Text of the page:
Carpenters and joiners are in constant demand in the United Kingdom whether to build bespoke products in a workshop or working on construction sites. If you have interests in employing yourself and you want to combine it with the existing skills in the carpentry industry, a career as a professional carpenter can be an excellent way to go it alone.
Before starting a carpentry business in the UK, there are various factors to consider which include advertisement, tax, clients and the registration processes. Here is a guide starting a carpentry business in the United Kingdom.
Skills and Requirements
To become a professional carpenter in the United Kingdom, you need to have various skills and requirements. Carpenters build an array of wood fixtures as well as fittings for buildings. They also use a wide range of power and hand tools. The aspects of the carpentry job include:
• Assembling and making interiors for bars, offices, and shops
• Installing partition walls, floorboards, constructing timber window frames and roof timbers
• Making doors, staircases, and furniture
• Understanding the requirements from technical plans and drawing
Most individuals like become professional joiners and carpenters after completing an apprenticeship. You can also take other qualifications in carpentry such as BTEC and NVQ. Other skills include technical ability, arts, design technology, and creativity. You will also need level one as well as level two qualifications in joinery and carpentry.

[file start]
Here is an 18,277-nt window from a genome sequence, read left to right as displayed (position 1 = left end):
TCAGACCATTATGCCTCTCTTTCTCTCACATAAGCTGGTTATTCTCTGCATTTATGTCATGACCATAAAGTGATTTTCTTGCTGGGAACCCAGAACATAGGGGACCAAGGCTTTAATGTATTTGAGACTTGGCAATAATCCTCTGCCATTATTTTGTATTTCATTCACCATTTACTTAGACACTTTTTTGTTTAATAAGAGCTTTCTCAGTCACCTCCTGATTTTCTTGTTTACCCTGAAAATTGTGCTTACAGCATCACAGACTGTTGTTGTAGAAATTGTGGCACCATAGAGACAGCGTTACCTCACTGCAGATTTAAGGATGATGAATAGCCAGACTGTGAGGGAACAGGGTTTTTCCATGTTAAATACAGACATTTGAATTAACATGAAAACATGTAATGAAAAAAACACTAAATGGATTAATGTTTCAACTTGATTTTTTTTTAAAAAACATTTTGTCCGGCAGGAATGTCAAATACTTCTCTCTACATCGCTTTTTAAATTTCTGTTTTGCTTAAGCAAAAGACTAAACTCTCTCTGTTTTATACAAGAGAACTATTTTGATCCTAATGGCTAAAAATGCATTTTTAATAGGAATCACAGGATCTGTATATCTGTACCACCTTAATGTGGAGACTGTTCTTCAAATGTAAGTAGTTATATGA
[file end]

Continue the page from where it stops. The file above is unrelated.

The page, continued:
Certification for Carpenters
The CSCS, commonly known as the Construction Skills Certification Scheme provides cards to United Kingdom construction employees to prove they have relevant qualifications and training. Most contractors will require everybody they hire to have construction skills and a certification scheme card.
The card you are eligible for depends on the type of work you do and the level of training. As a carpenter in the United Kingdom, having any of the NVQ diploma levels means you can apply for gold, blue or green CSCS card. You will also need to prove your training by passing the CITB which includes Health, Safety and Environmental tests.
Becoming a Self-Employed Carpenter
Once you have got the much-needed qualifications, experience, and certification, you can decide to set up your own carpentry business. Some of the things you will need to consider when starting a carpentry enterprise include the business structure, starting capital, and insurance.
Gaining Clients and Marketing Yourself
It is an excellent idea to set a website that includes some of your details, your work examples, and further details. See Eastwood’s Carpentry for a good example of how their work across Leicestershire is displayed with a list of skills and experience. Mention the type of insurance you have, qualifications awarded and your membership of certification schemes and trade bodies.